How long before all nations obey the basic principles of the human rights as outlined in the Universal Declaration of Human Rights on December 10th, 1948?

The distinctive Amnesty International arched sticker, with a burning candle surrounded by a swoosh of barbed wire, seemed to adorn every college dorm-room door, beat up Honda Accord, and office bulletin board when I started college in the late '80s at Fordham University. Human rights was the "in" cause. So, we all joined Amnesty and watched our heroes including Bruce Springsteen, Sting, and Peter Gabriel sing on the "Human Rights Now" tour (brought to you, of course, by Reebok).

As quickly as it took center stage, however, human rights seemed to fall off the map. Somewhere in the mid-90s, something stole our fire and free time, perhaps it was the gold rush years of the Internet or the end of the Cold War. The wild spread of entrepreneurship and capitalism may have carried some democracy along with it. Yet just because people are starting companies and economic markets are opening up doesn't mean that there are fewer tortures, rapes, and murders for political beliefs. (These kinds of false perceptions may stem from giving places like China "Most Favored Nation" status).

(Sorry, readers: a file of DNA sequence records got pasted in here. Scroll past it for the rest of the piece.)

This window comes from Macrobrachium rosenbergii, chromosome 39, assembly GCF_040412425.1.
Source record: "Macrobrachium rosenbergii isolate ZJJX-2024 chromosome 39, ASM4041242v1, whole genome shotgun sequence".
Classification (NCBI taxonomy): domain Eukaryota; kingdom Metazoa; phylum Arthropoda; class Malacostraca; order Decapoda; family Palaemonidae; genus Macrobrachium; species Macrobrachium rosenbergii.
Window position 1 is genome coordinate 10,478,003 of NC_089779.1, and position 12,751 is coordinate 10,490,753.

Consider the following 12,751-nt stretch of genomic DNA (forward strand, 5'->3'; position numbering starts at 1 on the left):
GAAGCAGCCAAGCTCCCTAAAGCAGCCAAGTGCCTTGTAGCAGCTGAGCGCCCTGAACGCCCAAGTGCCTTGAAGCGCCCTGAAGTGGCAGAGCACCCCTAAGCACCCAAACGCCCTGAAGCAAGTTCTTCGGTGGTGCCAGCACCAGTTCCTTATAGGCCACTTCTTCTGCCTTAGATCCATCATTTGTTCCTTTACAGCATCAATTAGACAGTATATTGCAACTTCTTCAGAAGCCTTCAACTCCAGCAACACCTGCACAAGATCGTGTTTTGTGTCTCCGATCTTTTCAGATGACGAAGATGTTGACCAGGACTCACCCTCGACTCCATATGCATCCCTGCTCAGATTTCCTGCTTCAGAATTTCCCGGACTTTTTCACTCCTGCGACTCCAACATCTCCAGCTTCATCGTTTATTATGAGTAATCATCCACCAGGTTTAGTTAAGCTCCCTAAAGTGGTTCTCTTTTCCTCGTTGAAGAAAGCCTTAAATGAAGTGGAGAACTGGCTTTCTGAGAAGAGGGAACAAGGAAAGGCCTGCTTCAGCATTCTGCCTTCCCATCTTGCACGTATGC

Youth inspired by artists created the foundation of Amnesty's success in the '80s, so maybe a vacuum of activist artists is to blame for human rights disappearing from the collective consciousness. Would a homophobic, misogynistic, and violent artist like Eminem ever take a stand for anyone other than himself? Could anyone take him seriously if he did? Britney Spears' fans might not have a problem with her dressing in a thong at the MTV Music Awards but how comfortable would they be if she addressed the issue of the rape, kidnapping, and torture of young women in Sierra Leone?

Of course, you don't have to look around the world to find human-rights abuses. Rodney King and Abner Louima taught us that human rights is an important and pressing issue right in our backyard. (Because of these examples, some narrow-minded individuals may see is as only a race specific issue.) One bright spot in all of this, however, is that the technology that was supposed to create a Big Brother state, like video cameras, is now being used to police Big Brother himself. (Check out and send them a check — or a video camera — if you have the means.)

Eleanor Roosevelt considered her fight to create the Universal Declaration of Human Rights her greatest accomplishment. How ashamed would she be that 50 years has elapsed since her battle, and now, no one seems to care.

JASON McCABE CALACANIS is Editor and Publisher of Silicon Alley Daily; The Digital Coast Weekly, Silicon Alley Reporter and Chairman CEO, Rising Tide Studios.